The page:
Texas Two Step

Sometimes a Lone Star murder trial is more interesting than the national news.

Last week was a creep show news-wise. Every day was worse.

The aftermath of the Columbia explosion, an Orange Alert (but what will I wear?), and, whoops, there goes that pesky North Korean wagging his nuclear warheads again. Osama bin Laden returned (maybe). Meanwhile, on the European front, our fellas were annoying the pants off France and Germany--but never mind, we've got Poland and Bulgaria in our pocket.

And there was the bomb shelter side of things. Tom McNamara--who, like all the news boys on NBC, has been standing up to read the TelePrompTer since 9/11 (are we meant to draw the conclusion that he's a stand-up guy?)--actually teased the second broadcast last Thursday with instant homeland security paranoia: "But will that duct tape really keep you safe? The answer at 6." Gee, thanks, Tom. I have to tune in later to find out whether I should just kill myself and get it over with.

But just when the news had become uniformly absurd and depressing, the great state of Texas came through once more, cheering us all up with a murder case so luscious that it could only have happened in the Lone Star State. I am referring, naturally, to the Harrises, a pair who must have cut quite a swathe through Houston dentistry circles. But that was before Dr. David Harris, a 44-year-old orthodontist, revealed to his wife and business partner, Dr. Clara, that he was far gone into the midlife crisis from hell, after which revelation he developed, with her help, a list of improvements she could make in both body and behavior that might induce him to stick around. But just one short week later, upon seeing her husband emerge from the very hotel where he and she had been married on Valentine's Day 10 years before, Dr. Clara was overcome with sudden passion and tried to run down either him or the 39-year-old receptionist and former beauty queen with whom he had been dallying. She hit him as he stood next to the receptionist's Lincoln Navigator. Oh, and the weapon was Dr. Clara's Mercedes-Benz sedan. She ran over him at least twice, but it was still "an accident."

Other details were equally satisfying. Dr. David's parents both testified on behalf of Dr. Clara; Dr. David's daughter, however, testified against. And a tooth--presumably tartar- and cavity-free--found near the body was entered into evidence.

Obviously, we all have questions.

Reports differed on which woman was the former beauty queen--as long as there was at least one in the picture somewhere, though, the demands of a good Texas murder have been satisfied.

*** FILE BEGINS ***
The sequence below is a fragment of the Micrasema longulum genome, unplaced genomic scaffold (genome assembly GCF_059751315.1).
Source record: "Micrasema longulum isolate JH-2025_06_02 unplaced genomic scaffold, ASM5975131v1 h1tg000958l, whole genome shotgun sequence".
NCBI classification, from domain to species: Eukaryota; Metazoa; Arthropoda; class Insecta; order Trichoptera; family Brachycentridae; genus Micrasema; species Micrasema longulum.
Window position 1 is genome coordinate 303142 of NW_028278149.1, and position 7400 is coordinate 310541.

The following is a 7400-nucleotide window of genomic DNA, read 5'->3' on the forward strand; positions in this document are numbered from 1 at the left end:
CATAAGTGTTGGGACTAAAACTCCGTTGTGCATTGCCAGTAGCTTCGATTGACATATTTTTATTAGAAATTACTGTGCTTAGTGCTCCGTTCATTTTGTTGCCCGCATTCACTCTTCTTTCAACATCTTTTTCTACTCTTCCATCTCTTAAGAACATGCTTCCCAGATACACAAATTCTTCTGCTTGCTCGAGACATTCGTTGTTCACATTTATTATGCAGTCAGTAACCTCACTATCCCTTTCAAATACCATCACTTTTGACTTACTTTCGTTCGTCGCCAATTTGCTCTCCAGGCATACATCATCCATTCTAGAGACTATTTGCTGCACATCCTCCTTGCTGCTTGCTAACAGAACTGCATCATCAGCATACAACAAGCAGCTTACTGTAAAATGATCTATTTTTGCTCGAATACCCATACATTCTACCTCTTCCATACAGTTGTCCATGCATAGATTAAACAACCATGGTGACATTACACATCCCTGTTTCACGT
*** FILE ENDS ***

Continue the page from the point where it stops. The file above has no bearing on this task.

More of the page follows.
And what, I feel compelled to ask, was a dental receptionist doing with a Lincoln Navigator? I'm glad she had one. The cars in this narrative are as important as the people--only a Hummer would have been better. The vehicular choices of the directors of the inevitable made-for-TV movie and Law and Order episode will be interesting. Will they reproduce the automotive cast exactly--the colors and exact makes were unaccountably missing from the accounts I read--or will they fiddle with the players?

It's not a tip-top case by the high standards set by previous Texas murders, or even by those within Greater Houston. For the crème de la crème, see Thomas Thompson's spellbinding Blood and Money, an account of a pair of truly Gothic homicides. The themes of those crimes were old money, horses, medicine and adultery, which trump two-professional income, cars, orthodontics and, of course, adultery any day. Still, the Harris case had a sheer psychological weirdness that was appealing.

In my house, we split cross-wise along gender lines on the verdict. My husband, who had followed the trial from the beginning, sputtering about "incredible damn conversations" over his granola and berries, felt that the compare-and-contrast discussion between husband and wife in the bar fully justified Dr. Clara's subsequent actions: He declared that had he been on the jury, he would have hung it. (Just for starters, there was the excruciating dangling participle in Dr. David's recorded appreciation of his girlfriend's build: "The perfect fit to sleep with, holding her all night." Really.) I, on the other hand, felt that Dr. Clara's driving over the body two (possibly three) times undermined her claim that she hadn't really meant to hurt anybody. And as a regular viewer of fictional crime TV, I know my way around a verdict.

Now it's back to smallpox and plastic sheeting and the stock market. Oh well. The murder was fun while it lasted.